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Tips for a Car Breakdown During Winter Months

With winter comes a long list of conditions that make driving and keeping your car running even more difficult than in the warmer months. While winter hits different parts of the United States differently, anyone can find themselves broken down in cold conditions. The key to making it through a winter breakdown is preparation both for your vehicle and for a contingency plan for such an event. The first step is making an emergency kit for your vehicle.

Winter Emergency Kit Checklist

This list is an example of what can be kept in a vehicle throughout the winter months to ensure if you are stranded, you can wait for help to arrive:

  • Flashlight and extra batteries
  • Shovel
  • Cat litter, sand, or road salt
  • Small broom for clearing snow
  • Extra medication
  • First aid kit
  • Pocket knife
  • Rope or tow chain
  • Booster cables
  • Blankets, sleeping bags, hats, socks, mittens, and other items for warmth
  • Snack food such as energy bars, raisins, mini candy bars, and fruit snacks
  • Radio, powered by battery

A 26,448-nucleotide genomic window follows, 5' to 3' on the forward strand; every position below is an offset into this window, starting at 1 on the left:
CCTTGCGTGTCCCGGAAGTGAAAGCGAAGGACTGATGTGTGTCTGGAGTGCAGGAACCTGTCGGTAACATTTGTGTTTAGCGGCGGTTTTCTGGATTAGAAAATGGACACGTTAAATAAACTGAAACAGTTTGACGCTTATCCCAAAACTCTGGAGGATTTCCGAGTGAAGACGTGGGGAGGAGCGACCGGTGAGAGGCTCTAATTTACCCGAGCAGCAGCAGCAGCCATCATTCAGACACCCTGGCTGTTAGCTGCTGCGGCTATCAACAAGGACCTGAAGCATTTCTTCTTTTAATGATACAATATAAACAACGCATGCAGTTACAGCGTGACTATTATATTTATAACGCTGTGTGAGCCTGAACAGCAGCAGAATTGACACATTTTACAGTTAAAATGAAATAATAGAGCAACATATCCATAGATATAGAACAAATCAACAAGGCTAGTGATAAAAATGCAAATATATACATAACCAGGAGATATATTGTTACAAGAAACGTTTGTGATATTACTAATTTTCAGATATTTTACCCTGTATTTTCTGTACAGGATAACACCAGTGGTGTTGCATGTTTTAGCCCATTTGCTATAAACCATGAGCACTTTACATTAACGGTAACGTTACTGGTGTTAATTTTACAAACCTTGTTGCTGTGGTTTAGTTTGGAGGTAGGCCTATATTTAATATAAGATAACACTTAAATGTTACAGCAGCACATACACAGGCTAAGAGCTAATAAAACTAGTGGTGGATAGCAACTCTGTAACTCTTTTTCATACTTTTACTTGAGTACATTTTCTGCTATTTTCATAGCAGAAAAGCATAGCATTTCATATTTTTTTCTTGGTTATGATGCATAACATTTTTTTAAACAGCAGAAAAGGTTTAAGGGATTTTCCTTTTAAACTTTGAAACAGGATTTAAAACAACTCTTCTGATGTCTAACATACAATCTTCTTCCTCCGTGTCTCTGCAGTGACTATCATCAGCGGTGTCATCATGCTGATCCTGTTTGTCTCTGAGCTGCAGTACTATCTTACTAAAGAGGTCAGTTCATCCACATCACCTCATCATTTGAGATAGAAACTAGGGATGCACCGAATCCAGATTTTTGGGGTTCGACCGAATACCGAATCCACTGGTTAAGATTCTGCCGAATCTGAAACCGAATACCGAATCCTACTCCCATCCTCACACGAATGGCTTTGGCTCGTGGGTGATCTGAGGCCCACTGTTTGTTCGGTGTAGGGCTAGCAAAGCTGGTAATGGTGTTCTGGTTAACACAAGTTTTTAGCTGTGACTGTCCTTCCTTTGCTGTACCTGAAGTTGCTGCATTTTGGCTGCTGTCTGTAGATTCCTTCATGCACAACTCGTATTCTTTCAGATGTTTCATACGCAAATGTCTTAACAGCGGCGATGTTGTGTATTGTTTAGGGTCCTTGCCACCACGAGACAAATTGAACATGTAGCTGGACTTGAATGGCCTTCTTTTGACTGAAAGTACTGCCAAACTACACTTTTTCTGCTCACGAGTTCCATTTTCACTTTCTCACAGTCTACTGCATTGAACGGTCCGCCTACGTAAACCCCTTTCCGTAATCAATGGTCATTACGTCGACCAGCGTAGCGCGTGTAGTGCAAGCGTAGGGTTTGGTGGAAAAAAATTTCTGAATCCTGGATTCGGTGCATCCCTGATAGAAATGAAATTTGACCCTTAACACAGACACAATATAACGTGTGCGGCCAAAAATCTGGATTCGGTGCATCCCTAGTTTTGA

• Matches, small candles
  • Distress flags, whistles, emergency flares, and reflectors
  • Cellphone adapter

Steps in an Emergency Breakdown

If you find yourself stranded after a car breakdown, you should know what to do. There are steps to take to ensure your warmth and safety while waiting for help. Since trucks can take a varying amount of time to get to stranded vehicles, depending on how many others are also stuck, it’s important to keep warm and be as noticeable for their arrival as possible.

  1. Call for help as soon as possible to ensure you sit in the car for as little time as possible. Many people join AAA to get roadside assistance when they need it. This could also help you get your car towed instead of sitting on the side of the road until someone you pay gets around to towing it.
  2. Stay inside the vehicle to keep as much warmth in the vehicle as possible. Repeatedly opening the door will quickly lower the temperature inside the vehicle.
  3. Once an hour, run the heat in the vehicle for around 10 minutes, no longer than 15, to heat up the cabin of the car.
  4. Use interior lighting as sparingly as possible, as it can drain the battery of the vehicle, leading to much larger issues.
  5. Clear your vehicle of snow to ensure it’s easy to find but avoid trying to dig your vehicle out. Unless you are trapped by a small amount of snow, you will only exhaust yourself and make it difficult to warm up due to sweat.
  6. Stay warm, alert, and awake. Staying awake will help stave off cold-related health problems and help keep you warm as you will be alert enough to make adjustments as needed.
  7. Don’t eat the snow, even if you are thirsty. It will bring down your core temperature and you can never be sure how clean the snow is, even if it appears perfectly white.

Replacing old car parts that are on their way out can help against the risk of car breakdown. Contact us today to find out what we have in our used auto parts inventory online for your vehicle.

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